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18 steps to renovate your workplace culture

Corporate Productivity Institute CEO shares blueprint for improving culture


As we emerge from the pandemic, which incinerated many companies, better cultures appear to be rising from the ashes.

In a recent survey by the Institute for Corporate Productivity (i4cp), CEO Kevin Oakes said 75% reported:

  • Yes, their company culture had changed in a positive way.

Empathy's increased, he told delegates of Growth Faculty’s Culture Renovation masterclass.

“We got to see more of the lives of our colleagues. We met their pets! We sometimes met their parents!” he said.  

Here, in our series of articles on good leadership, we meet our future selves...fresh from our culture renovation.


Importance of culture

Culture is a corporate asset, according to The National Association of Corporate Directors.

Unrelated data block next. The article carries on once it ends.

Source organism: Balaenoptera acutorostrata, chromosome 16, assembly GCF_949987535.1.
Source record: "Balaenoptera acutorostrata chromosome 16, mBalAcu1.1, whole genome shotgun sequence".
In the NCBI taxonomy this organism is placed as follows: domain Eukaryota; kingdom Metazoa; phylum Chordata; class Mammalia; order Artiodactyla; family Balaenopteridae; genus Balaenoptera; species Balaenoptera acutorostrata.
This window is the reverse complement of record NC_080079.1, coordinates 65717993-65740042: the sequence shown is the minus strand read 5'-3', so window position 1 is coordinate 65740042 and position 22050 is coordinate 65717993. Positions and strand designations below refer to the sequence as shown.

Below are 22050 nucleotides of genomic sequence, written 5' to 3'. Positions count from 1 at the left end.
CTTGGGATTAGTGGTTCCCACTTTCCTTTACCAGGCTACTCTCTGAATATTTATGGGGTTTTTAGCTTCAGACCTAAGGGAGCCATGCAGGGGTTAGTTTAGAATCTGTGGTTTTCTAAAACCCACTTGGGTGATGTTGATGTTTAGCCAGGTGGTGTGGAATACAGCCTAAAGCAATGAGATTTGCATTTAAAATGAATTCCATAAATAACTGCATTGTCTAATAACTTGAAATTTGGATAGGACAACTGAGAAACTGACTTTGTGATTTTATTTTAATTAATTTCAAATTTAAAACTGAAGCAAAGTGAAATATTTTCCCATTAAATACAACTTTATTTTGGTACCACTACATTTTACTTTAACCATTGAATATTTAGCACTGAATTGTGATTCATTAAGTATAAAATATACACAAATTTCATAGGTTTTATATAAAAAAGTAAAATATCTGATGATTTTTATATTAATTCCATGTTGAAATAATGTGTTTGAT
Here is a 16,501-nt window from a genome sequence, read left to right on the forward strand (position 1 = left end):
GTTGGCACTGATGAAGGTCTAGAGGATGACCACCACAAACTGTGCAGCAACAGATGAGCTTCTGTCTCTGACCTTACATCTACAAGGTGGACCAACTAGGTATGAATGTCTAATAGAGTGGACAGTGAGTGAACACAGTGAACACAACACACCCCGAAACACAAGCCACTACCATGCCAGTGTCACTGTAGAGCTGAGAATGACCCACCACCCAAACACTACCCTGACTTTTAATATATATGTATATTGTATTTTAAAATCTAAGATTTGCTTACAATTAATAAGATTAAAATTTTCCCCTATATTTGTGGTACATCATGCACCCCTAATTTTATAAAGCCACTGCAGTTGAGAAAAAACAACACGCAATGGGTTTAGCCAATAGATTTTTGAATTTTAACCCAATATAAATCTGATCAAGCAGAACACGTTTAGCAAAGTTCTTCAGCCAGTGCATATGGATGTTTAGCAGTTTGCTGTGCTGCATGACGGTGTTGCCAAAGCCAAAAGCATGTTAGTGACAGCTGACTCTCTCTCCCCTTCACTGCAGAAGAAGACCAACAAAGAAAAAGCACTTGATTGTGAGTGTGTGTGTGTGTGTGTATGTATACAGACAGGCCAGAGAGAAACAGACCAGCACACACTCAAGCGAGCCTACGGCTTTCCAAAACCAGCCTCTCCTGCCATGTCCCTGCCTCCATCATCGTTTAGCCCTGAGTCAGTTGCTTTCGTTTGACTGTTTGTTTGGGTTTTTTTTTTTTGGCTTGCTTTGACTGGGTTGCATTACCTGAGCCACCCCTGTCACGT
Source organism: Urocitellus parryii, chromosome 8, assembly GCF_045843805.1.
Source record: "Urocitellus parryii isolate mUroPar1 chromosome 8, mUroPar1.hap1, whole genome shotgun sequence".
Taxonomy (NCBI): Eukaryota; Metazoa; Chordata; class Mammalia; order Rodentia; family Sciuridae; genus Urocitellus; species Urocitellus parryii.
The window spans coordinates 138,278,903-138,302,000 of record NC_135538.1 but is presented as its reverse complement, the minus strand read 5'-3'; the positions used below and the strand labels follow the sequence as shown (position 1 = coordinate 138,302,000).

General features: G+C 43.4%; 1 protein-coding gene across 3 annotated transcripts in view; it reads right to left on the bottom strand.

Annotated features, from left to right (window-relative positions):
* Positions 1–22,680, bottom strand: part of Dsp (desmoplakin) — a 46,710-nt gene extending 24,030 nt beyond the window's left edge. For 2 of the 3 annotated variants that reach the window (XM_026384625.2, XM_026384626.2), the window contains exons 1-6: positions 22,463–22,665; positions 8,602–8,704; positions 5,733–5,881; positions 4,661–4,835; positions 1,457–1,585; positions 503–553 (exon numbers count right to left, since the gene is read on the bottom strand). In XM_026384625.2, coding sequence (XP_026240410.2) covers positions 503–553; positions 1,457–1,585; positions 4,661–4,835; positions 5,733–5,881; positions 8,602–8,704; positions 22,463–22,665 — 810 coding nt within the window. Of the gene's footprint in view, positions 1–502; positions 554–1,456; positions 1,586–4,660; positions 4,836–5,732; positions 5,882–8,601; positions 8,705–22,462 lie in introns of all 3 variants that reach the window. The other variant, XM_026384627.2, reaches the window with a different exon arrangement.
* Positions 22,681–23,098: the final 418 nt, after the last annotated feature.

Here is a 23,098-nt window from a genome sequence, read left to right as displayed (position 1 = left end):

It writes: Oversight of corporate culture should be among the top governance imperatives for every board regardless of its size or sector.

Kevin quotes Amazon board member and board counsellor Jamie Gorelick:

“My clients – corporate boards – want to know if they’re sitting on quicksand. They want to know how well their companies are run, and what the spirit of the people is…”

Find the flaws and get renovating

Healthy cultures are usually the cause of a great company, not the result, explains Kevin.

While he does recommend companies develop a “Kill the company” committee tasked with finding the flaws in your business model (to head off budding competitors); it’s renovation that he recommends for most cultures.


The CEO needs to be the culture champion.

Kevin’s research shows only 15% of culture change efforts are viewed as highly or very highly successful. 

But Microsoft’s successful culture renovation under Satya Nadella is a rare success story. Core to his success is an emphasis on learning.

It apparently stemmed from reading Carol Dweck’s Mindset: The New Psychology of Success, a gift from his wife.

“I want a culture of learn-it-alls, not know-it-alls,” Satya Nadella explained early on. 

Blueprint for action

Studying successful companies like Microsoft led i4cp to develop Culture Renovation: A Blueprint for action.